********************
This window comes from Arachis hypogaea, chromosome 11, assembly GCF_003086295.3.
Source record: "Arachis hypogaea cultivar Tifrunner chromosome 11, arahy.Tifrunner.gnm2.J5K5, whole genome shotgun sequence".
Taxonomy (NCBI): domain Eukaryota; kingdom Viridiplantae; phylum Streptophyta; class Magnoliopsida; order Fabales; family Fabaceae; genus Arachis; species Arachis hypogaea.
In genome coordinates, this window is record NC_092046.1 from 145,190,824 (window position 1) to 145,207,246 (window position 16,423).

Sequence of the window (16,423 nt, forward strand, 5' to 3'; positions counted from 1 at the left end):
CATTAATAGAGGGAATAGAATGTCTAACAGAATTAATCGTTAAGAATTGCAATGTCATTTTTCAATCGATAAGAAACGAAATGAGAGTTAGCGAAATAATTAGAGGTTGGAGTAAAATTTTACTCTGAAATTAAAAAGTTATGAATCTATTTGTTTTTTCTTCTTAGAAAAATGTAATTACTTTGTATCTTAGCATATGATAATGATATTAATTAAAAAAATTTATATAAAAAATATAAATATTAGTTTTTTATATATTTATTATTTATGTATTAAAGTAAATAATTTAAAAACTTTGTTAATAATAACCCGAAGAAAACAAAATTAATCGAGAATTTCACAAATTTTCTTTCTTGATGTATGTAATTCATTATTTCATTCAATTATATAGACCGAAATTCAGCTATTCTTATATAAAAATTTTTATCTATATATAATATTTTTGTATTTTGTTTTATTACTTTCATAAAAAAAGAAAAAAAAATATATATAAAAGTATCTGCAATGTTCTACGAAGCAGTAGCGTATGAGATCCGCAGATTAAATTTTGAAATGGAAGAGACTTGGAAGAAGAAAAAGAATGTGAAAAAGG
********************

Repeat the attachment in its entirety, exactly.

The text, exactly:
This window comes from Arachis hypogaea, chromosome 11, assembly GCF_003086295.3.
Source record: "Arachis hypogaea cultivar Tifrunner chromosome 11, arahy.Tifrunner.gnm2.J5K5, whole genome shotgun sequence".
Taxonomy (NCBI): domain Eukaryota; kingdom Viridiplantae; phylum Streptophyta; class Magnoliopsida; order Fabales; family Fabaceae; genus Arachis; species Arachis hypogaea.
In genome coordinates, this window is record NC_092046.1 from 145,190,824 (window position 1) to 145,207,246 (window position 16,423).

Sequence of the window (16,423 nt, forward strand, 5' to 3'; positions counted from 1 at the left end):
CATTAATAGAGGGAATAGAATGTCTAACAGAATTAATCGTTAAGAATTGCAATGTCATTTTTCAATCGATAAGAAACGAAATGAGAGTTAGCGAAATAATTAGAGGTTGGAGTAAAATTTTACTCTGAAATTAAAAAGTTATGAATCTATTTGTTTTTTCTTCTTAGAAAAATGTAATTACTTTGTATCTTAGCATATGATAATGATATTAATTAAAAAAATTTATATAAAAAATATAAATATTAGTTTTTTATATATTTATTATTTATGTATTAAAGTAAATAATTTAAAAACTTTGTTAATAATAACCCGAAGAAAACAAAATTAATCGAGAATTTCACAAATTTTCTTTCTTGATGTATGTAATTCATTATTTCATTCAATTATATAGACCGAAATTCAGCTATTCTTATATAAAAATTTTTATCTATATATAATATTTTTGTATTTTGTTTTATTACTTTCATAAAAAAAGAAAAAAAAATATATATAAAAGTATCTGCAATGTTCTACGAAGCAGTAGCGTATGAGATCCGCAGATTAAATTTTGAAATGGAAGAGACTTGGAAGAAGAAAAAGAATGTGAAAAAGG